With acne, the key is prevention — stopping acne before it appears. So as soon as the first signs of appear start acne treatment. This will help to reduce the likelihood of worsening breakouts, scarring or permanent skin damage. Continue with treatment once your skin is clear as this will help to prevent further breakouts.
Skin hygiene is paramount when it comes to managing acne. Frequent touching the site of acne can lead to P. acne being transferred to other sites on the face or body. Picking or squeezing blemishes or blackheads can lead to scarring. Good hygiene practices help to minimise irritation, scarring and bacterial transfer. Some useful skin-care suggestions to help minimise acne include:
- Don’t over-wash your face. Wash your face once or twice a day. Washing at night helps to remove environmental grime, oil secretions, creams and make up. Washing in the morning removes debris and dead skin cells produced during the night. Use a mild natural soap such as Remedica Anago Facial Cleanser or foaming cleanser that won’t dry the skin out. If your skin feels tight or dry after washing it is an indication that the skin’s protective barrier has been significantly disrupted. This can lead to over production of sebum (oiliness).
- Wash your hands before touching your skin to reduce the chance of infection.
- Avoid picking or squeezing pimples as it can spread bacteria under the skin and cause skin damage, increasing the likelihood of scarring.
- If you have oily hair or pimples around your hairline, wash your hair daily.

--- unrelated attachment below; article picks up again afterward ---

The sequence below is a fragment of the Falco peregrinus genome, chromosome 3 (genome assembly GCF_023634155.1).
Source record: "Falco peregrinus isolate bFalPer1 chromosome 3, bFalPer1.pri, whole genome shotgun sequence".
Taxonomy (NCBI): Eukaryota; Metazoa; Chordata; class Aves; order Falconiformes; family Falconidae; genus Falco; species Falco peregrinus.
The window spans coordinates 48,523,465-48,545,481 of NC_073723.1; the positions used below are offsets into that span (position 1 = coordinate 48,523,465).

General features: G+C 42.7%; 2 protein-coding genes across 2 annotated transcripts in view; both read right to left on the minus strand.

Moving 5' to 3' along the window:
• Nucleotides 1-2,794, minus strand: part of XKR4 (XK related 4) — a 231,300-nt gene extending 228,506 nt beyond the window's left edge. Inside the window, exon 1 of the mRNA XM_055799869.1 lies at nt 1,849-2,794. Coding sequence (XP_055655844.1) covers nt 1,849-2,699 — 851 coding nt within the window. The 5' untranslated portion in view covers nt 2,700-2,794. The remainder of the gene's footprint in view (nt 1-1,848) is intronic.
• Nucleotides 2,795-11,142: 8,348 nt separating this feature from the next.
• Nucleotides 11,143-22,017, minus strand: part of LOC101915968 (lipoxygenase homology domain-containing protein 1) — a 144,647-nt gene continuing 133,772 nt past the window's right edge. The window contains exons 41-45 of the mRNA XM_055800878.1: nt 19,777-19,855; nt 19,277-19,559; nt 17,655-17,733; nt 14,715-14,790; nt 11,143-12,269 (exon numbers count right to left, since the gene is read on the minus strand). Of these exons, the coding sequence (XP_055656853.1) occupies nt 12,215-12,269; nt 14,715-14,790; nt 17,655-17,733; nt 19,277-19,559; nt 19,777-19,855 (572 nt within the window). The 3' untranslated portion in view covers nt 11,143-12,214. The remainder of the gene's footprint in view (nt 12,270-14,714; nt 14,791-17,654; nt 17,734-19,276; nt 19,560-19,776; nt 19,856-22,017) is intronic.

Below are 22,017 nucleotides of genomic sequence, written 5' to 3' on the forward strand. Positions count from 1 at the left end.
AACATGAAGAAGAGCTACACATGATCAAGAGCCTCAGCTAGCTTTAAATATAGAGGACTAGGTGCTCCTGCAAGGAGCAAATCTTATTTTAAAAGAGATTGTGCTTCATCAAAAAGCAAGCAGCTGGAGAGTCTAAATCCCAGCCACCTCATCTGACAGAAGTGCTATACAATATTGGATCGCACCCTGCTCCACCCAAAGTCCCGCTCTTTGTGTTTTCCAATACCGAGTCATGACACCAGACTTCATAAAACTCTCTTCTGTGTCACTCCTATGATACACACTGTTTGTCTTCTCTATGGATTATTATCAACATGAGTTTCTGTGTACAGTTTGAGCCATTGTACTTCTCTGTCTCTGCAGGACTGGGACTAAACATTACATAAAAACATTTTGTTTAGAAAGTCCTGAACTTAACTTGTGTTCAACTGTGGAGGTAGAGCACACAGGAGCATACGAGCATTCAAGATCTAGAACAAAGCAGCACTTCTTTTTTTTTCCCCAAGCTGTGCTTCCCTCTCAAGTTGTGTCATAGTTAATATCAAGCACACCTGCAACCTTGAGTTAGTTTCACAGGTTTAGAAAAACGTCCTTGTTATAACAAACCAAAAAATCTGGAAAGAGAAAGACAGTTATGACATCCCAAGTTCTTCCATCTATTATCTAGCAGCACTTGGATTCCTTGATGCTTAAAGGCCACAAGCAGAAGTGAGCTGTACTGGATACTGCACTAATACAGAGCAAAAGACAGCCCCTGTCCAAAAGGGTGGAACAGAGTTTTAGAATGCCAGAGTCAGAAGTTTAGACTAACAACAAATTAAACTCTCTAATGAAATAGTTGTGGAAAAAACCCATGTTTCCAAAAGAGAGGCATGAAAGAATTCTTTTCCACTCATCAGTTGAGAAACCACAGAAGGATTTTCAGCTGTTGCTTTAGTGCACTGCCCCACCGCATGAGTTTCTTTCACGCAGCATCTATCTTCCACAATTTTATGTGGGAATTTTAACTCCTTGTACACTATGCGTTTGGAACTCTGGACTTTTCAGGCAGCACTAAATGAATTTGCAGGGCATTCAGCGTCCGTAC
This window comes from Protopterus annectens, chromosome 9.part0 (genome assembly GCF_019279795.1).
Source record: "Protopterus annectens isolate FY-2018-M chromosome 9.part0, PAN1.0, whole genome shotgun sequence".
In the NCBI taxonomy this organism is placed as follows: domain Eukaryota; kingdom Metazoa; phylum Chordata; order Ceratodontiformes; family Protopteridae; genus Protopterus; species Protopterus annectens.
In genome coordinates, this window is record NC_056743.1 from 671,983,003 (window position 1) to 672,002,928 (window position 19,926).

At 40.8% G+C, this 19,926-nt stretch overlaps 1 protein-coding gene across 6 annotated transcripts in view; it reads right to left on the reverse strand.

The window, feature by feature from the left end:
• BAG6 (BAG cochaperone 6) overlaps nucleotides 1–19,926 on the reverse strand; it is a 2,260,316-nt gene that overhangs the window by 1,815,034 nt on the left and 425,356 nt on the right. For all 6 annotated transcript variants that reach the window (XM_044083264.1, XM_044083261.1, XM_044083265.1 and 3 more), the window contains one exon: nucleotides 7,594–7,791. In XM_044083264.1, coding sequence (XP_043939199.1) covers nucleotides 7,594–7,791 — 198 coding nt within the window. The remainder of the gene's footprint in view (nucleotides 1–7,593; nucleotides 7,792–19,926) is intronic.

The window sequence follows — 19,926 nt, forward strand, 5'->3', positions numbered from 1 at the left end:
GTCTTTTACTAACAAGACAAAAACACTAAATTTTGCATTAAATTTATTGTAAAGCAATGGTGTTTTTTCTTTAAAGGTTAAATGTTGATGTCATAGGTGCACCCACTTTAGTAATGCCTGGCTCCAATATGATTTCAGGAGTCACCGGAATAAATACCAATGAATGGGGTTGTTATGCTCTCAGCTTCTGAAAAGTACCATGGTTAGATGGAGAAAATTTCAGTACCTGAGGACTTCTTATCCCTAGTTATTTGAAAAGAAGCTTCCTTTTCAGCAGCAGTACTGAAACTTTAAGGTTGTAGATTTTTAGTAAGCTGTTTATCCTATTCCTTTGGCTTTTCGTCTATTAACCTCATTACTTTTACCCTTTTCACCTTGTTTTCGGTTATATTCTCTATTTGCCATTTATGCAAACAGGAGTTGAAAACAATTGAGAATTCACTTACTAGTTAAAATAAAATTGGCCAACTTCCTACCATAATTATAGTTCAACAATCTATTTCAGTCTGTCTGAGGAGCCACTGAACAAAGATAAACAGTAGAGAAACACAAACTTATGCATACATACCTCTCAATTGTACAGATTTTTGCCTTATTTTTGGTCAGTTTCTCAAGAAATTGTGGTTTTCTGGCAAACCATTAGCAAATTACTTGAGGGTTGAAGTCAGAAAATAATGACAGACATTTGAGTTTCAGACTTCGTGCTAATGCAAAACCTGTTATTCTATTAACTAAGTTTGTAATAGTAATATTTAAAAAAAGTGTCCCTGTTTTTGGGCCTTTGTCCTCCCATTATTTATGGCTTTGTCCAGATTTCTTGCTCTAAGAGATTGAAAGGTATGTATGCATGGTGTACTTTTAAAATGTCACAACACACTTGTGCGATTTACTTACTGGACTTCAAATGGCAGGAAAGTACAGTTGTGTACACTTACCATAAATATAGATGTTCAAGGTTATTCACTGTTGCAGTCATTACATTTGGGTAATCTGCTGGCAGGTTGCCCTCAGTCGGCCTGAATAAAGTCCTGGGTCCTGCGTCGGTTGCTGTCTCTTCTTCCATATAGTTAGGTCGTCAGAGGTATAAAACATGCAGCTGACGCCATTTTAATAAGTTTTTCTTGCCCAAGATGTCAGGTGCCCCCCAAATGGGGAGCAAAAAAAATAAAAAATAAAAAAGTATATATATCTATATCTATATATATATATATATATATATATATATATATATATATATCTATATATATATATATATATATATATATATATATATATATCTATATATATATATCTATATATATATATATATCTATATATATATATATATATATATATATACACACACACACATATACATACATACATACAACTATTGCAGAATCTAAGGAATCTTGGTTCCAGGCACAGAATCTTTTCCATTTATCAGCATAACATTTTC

- Avoid make up or face creams that are greasy or oily.
Rest & Relaxation
Stress affects our lives in all ways, some motivational and positive, others subtle and more insidious. While not historically recognised as a contributing factor in skin conditions, there is now growing body of evidence to show that stress has potentially harmful effects on the skin.
Stress can affect our appearance in a number of ways including increased perspiration, brittle nails, dry, thinning hair and sensitive more reactive skin. Where there is an existing skin condition, worsening can be seen in the following ways:
- Acne lesions and breakouts become more inflamed, last longer and take longer to heal
- Increased incidence of congestion and oily skin due to sebum production
- Increased sensitivity to irritants and infections agents
Taking the time to incorporate some simple stress reducing techniques into your daily routine will help improve the condition of your skin:
- Avoid excessive consumption of stimulants such as coffee and soft drink. One caffeine-containing drink per day is ample. For those that are particularly sensitive, drink green tea instead of coffee.
- Alcohol and smoking suppress the immune system. Smoking has many detrimental effects on the skin and so is best avoided completely. In moderation, alcohol consumption may help reduce stress however it is a fine and individual line, so stick to physician guidelines – one standard drink per day for women and two for men over the age of 18. In addition, try to go without at least 2 days per week.
- Exercise can significantly reduce stress levels. The release of endorphins following exercise increases feelings of happiness and wellbeing. In addition it increases circulation and therefore nutrition to your extremities, including your skin.
- Meditation or breathing techniques. Meditation reduces cortisol release and increases immune function – ideal if you are suffering from a skin condition. If you are a beginner, take a class in Buteko breathing or follow a guided meditation.